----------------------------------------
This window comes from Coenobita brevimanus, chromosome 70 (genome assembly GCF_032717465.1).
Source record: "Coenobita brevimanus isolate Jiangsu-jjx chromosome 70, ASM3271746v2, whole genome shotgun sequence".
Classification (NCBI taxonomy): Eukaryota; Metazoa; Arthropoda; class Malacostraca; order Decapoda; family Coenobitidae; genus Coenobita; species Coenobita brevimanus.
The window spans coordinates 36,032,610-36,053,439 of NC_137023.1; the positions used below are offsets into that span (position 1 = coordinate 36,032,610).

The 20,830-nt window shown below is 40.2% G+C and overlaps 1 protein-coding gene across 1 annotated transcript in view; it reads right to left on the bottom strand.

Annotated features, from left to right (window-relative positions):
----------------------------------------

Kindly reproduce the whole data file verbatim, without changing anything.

This window comes from Coenobita brevimanus, chromosome 70 (genome assembly GCF_032717465.1).
Source record: "Coenobita brevimanus isolate Jiangsu-jjx chromosome 70, ASM3271746v2, whole genome shotgun sequence".
Classification (NCBI taxonomy): Eukaryota; Metazoa; Arthropoda; class Malacostraca; order Decapoda; family Coenobitidae; genus Coenobita; species Coenobita brevimanus.
The window spans coordinates 36,032,610-36,053,439 of NC_137023.1; the positions used below are offsets into that span (position 1 = coordinate 36,032,610).

The 20,830-nt window shown below is 40.2% G+C and overlaps 1 protein-coding gene across 1 annotated transcript in view; it reads right to left on the bottom strand.

Annotated features, from left to right (window-relative positions):